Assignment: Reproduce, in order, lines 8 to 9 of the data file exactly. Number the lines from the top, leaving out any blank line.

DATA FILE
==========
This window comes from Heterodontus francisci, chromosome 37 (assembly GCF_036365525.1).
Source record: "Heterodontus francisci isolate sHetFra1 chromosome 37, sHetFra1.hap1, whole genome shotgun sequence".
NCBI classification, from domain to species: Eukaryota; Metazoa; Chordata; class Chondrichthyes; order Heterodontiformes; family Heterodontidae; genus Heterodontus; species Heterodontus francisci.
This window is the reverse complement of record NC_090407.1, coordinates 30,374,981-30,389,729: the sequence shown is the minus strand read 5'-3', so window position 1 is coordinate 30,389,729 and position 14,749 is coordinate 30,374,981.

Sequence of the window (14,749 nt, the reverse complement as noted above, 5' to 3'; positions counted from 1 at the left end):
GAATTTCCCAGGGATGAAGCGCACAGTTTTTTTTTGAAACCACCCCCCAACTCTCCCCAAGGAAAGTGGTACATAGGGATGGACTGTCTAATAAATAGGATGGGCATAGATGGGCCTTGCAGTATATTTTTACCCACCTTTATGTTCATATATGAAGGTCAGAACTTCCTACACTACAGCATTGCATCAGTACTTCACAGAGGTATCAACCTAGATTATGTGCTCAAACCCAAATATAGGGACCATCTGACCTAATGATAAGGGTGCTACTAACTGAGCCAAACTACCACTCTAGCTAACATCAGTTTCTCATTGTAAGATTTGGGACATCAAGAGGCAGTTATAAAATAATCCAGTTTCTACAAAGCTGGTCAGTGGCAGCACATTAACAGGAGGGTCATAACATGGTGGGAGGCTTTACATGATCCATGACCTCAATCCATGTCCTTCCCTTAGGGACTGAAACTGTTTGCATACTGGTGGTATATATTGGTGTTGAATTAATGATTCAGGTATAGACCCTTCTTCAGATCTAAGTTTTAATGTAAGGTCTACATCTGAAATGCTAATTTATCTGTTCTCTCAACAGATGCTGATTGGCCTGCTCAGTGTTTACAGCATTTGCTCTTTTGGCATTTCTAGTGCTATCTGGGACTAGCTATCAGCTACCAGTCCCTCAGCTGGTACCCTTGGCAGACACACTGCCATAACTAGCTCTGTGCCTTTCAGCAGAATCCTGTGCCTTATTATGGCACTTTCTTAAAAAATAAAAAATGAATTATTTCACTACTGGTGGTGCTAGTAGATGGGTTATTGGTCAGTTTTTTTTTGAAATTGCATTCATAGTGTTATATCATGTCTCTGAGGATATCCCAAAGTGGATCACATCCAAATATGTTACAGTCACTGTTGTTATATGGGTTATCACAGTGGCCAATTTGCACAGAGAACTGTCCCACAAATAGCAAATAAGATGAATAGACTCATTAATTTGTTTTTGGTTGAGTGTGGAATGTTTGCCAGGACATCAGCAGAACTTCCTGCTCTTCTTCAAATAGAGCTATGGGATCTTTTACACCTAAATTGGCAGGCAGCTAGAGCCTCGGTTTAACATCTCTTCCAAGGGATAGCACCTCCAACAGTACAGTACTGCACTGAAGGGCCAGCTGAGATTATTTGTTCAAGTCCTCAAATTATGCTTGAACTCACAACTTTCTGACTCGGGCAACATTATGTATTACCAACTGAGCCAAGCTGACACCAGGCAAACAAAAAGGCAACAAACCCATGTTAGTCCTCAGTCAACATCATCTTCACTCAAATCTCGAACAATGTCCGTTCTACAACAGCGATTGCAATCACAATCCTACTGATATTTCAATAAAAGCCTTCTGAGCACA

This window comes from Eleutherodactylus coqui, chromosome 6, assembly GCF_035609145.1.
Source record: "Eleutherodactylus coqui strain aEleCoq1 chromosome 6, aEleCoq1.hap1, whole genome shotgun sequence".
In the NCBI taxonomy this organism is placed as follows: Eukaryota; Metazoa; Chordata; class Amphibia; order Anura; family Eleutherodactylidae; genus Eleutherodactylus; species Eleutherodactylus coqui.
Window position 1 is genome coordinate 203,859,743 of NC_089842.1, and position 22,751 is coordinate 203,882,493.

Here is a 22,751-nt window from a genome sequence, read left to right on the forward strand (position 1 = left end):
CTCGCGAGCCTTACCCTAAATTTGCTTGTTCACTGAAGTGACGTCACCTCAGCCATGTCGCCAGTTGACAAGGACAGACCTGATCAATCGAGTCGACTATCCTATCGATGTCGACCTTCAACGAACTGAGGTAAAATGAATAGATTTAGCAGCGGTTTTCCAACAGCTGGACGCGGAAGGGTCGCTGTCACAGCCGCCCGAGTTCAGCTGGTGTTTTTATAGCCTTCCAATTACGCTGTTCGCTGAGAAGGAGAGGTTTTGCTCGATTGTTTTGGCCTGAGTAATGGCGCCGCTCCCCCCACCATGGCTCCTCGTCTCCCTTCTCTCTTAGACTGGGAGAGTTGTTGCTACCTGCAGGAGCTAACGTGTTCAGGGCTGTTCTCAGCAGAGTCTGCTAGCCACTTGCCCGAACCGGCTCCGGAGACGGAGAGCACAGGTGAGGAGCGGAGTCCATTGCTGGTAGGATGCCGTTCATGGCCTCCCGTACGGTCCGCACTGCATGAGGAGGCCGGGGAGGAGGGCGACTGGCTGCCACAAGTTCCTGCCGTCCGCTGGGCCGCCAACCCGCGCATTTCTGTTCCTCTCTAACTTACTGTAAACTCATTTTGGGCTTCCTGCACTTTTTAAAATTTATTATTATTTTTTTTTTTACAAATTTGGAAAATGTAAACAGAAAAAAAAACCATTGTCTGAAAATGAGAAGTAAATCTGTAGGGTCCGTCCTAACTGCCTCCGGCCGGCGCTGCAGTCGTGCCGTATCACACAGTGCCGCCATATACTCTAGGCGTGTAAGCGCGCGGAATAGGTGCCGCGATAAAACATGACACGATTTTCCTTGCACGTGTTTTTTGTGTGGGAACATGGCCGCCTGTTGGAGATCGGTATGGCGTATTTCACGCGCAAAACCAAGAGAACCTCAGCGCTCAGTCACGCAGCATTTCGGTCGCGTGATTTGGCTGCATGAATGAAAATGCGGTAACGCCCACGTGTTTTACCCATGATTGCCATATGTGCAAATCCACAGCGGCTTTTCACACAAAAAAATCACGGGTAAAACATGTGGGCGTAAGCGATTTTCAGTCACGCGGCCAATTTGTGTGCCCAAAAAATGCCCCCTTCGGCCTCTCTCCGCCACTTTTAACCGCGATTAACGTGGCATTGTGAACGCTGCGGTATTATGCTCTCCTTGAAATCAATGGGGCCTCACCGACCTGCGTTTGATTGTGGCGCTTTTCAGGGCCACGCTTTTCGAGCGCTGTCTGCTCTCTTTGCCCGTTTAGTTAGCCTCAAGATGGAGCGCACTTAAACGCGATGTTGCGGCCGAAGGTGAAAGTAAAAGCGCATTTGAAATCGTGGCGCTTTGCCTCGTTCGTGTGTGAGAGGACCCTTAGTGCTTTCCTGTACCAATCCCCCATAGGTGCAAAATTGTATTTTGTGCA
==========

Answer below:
Source record: "Eleutherodactylus coqui strain aEleCoq1 chromosome 6, aEleCoq1.hap1, whole genome shotgun sequence".
In the NCBI taxonomy this organism is placed as follows: Eukaryota; Metazoa; Chordata; class Amphibia; order Anura; family Eleutherodactylidae; genus Eleutherodactylus; species Eleutherodactylus coqui.